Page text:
In the history of the Abyssinian rulers, internal power struggle, problems of power transfer and other factors made it difficult for the central government to control tributary local states and enforce laws and tax collection. When the central state could not enforce law and order, the local tributaries apparently exercised a type of sovereignty. Whereas, when power is consolidated at the center, it crashes the tributary states and weakens them, however, resistance and compliance was inevitable. Laws were imposed to be violated, orders were forced to be disrupted, and, consequently, humanity was dislocated, life was disintegrated. For where there was no justice no wrong life could be lived rightly! The Salale were dispersed or internally migrated. Those who remained back home, some rebelled and some lived as tenants under servitude from Ras Darge to his great-grandchildren, Amdie and others. The heretics’ abodes were the heroes’ sanctuaries. The Salale sang thus (interview, Sime, 2010)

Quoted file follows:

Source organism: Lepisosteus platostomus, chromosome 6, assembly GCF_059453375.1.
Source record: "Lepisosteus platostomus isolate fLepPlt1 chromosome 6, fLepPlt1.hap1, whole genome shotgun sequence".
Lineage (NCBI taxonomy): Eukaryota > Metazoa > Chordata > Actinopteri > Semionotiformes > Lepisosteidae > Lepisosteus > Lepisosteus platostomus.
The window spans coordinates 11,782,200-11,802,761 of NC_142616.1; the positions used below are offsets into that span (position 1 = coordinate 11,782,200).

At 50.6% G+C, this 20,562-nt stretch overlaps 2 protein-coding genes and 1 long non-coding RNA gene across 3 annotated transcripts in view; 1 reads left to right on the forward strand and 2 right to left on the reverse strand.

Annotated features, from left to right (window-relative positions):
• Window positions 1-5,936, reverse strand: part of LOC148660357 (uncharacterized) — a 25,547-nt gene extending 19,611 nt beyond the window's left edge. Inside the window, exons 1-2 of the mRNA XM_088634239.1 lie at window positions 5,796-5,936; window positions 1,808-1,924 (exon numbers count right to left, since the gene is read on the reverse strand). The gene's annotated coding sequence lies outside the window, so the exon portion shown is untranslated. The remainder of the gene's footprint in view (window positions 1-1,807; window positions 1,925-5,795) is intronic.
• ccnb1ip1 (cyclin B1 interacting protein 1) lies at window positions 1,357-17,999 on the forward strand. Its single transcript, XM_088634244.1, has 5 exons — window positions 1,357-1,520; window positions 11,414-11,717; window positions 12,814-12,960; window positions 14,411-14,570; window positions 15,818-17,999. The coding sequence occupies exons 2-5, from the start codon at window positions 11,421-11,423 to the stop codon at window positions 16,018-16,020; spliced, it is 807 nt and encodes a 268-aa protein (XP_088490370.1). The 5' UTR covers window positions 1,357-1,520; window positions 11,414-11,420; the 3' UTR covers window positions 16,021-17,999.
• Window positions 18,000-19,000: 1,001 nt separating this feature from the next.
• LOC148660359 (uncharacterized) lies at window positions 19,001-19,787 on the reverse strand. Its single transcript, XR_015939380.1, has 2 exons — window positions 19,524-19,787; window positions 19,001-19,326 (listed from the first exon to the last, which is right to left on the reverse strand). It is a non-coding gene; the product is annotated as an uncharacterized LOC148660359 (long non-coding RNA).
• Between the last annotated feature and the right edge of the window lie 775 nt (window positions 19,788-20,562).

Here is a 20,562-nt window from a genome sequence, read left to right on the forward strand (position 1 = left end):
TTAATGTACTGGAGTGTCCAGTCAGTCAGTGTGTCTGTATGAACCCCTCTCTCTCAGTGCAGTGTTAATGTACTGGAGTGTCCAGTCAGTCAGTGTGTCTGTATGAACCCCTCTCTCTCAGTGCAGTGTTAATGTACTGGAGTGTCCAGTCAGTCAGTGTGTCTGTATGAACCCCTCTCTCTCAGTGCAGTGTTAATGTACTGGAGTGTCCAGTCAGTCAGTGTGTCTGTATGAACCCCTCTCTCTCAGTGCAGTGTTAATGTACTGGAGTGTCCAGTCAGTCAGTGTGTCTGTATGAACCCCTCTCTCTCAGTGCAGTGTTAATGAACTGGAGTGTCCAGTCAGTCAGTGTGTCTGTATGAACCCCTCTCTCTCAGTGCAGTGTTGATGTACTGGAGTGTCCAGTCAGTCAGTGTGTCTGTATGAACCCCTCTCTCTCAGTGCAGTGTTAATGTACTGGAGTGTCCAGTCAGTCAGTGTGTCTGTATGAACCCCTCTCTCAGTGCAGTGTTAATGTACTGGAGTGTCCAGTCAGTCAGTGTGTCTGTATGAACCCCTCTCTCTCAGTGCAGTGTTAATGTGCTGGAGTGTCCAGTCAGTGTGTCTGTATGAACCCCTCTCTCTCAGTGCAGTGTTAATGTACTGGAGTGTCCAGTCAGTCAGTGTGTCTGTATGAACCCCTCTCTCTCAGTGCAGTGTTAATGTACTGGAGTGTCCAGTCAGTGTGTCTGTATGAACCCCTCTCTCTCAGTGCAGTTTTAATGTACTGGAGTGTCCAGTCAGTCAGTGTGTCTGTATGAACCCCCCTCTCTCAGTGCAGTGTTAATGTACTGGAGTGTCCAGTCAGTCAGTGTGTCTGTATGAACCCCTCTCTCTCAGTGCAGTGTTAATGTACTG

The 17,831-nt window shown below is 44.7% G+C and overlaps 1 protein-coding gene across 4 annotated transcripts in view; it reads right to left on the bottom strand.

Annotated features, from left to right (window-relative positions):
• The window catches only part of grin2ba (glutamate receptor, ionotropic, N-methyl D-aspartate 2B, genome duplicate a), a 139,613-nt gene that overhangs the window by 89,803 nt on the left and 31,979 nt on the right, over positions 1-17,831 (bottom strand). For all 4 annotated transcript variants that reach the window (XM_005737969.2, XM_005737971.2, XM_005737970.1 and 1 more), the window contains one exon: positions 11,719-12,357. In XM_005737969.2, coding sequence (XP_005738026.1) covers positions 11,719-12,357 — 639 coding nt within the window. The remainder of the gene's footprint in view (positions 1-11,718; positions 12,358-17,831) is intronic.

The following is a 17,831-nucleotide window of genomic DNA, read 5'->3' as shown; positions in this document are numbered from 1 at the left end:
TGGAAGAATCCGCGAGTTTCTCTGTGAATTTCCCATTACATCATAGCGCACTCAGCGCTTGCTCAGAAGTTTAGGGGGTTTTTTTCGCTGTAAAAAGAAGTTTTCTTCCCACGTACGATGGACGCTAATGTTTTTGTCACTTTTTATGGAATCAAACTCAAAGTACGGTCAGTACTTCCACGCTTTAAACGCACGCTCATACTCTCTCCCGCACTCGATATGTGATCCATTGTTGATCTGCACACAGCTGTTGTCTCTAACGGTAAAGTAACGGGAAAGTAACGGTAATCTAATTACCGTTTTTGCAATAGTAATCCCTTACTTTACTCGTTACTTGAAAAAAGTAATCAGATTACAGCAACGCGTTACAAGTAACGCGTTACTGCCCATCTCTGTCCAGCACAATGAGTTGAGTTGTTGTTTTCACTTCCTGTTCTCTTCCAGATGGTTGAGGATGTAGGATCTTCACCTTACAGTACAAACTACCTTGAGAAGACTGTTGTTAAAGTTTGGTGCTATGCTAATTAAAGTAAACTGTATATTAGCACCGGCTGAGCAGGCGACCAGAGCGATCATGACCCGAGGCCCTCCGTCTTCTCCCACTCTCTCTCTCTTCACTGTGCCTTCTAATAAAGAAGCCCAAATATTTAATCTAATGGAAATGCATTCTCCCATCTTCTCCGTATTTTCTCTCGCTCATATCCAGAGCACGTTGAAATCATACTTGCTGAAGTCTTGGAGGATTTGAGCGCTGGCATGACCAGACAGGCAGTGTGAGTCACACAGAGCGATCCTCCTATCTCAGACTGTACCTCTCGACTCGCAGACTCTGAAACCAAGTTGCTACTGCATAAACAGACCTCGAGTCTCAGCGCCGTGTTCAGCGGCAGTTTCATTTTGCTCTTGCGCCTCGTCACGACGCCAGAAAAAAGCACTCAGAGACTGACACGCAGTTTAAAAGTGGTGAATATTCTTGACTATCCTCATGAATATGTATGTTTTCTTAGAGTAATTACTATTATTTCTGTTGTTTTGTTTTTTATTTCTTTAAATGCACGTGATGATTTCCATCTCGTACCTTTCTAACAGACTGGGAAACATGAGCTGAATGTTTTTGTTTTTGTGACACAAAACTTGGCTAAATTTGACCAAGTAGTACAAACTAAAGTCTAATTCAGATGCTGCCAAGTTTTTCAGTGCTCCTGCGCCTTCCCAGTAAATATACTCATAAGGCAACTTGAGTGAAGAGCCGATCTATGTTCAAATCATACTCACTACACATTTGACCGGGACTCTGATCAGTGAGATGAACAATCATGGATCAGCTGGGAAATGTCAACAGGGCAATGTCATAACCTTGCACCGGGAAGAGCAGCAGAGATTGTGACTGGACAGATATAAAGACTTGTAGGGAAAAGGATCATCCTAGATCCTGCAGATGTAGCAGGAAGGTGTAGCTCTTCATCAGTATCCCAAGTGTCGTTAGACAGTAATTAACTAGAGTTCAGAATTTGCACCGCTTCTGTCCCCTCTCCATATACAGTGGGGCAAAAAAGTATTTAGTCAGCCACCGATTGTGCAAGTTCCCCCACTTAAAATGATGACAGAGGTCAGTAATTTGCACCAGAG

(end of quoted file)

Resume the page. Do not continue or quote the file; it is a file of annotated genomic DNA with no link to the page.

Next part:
ati yaa Amdee Abarraa
maaf qotte maasaa lagarraa
silaa hiyyeessa fixxee lafarraa?
si haa gaafatu ayyaanni warraa!

oh, Amdee Abarra
why you plowed the farm on the banks
and displaced the poor?
may their ancestral spirit judge you, punish you